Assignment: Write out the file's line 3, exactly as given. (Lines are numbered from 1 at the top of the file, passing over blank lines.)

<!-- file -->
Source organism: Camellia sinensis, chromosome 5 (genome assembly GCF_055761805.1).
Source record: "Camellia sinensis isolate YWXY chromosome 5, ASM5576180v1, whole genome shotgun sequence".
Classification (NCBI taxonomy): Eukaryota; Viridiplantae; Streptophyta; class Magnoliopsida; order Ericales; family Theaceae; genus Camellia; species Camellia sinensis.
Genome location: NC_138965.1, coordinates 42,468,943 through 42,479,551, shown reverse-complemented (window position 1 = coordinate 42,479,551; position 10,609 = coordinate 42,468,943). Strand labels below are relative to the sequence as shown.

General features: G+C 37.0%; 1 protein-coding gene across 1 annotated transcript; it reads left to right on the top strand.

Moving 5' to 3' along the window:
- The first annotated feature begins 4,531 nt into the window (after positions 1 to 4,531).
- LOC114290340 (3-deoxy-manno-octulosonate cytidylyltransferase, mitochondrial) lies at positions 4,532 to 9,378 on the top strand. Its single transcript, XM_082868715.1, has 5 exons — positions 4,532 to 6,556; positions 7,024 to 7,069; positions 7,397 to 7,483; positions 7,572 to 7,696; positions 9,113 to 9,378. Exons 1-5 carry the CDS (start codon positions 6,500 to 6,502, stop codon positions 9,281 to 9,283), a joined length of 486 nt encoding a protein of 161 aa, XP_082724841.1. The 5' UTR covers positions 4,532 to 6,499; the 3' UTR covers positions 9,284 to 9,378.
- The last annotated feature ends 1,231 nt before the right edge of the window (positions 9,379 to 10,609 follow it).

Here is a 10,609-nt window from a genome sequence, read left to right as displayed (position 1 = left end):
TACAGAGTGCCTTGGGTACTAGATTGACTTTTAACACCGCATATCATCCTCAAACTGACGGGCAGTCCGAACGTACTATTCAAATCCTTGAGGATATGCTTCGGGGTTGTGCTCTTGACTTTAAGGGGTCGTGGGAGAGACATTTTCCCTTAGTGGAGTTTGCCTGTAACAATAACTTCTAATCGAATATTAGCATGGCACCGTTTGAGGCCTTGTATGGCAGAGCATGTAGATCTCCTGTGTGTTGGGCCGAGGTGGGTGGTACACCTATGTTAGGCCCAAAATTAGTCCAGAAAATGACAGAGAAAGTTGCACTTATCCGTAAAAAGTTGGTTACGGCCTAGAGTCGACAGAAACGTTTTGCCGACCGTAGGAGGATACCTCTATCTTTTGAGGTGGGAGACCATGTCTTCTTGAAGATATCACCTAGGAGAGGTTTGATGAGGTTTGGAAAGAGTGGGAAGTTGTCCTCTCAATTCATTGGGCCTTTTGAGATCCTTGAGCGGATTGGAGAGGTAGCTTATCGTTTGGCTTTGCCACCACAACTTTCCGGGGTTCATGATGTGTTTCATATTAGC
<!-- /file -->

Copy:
Classification (NCBI taxonomy): Eukaryota; Viridiplantae; Streptophyta; class Magnoliopsida; order Ericales; family Theaceae; genus Camellia; species Camellia sinensis.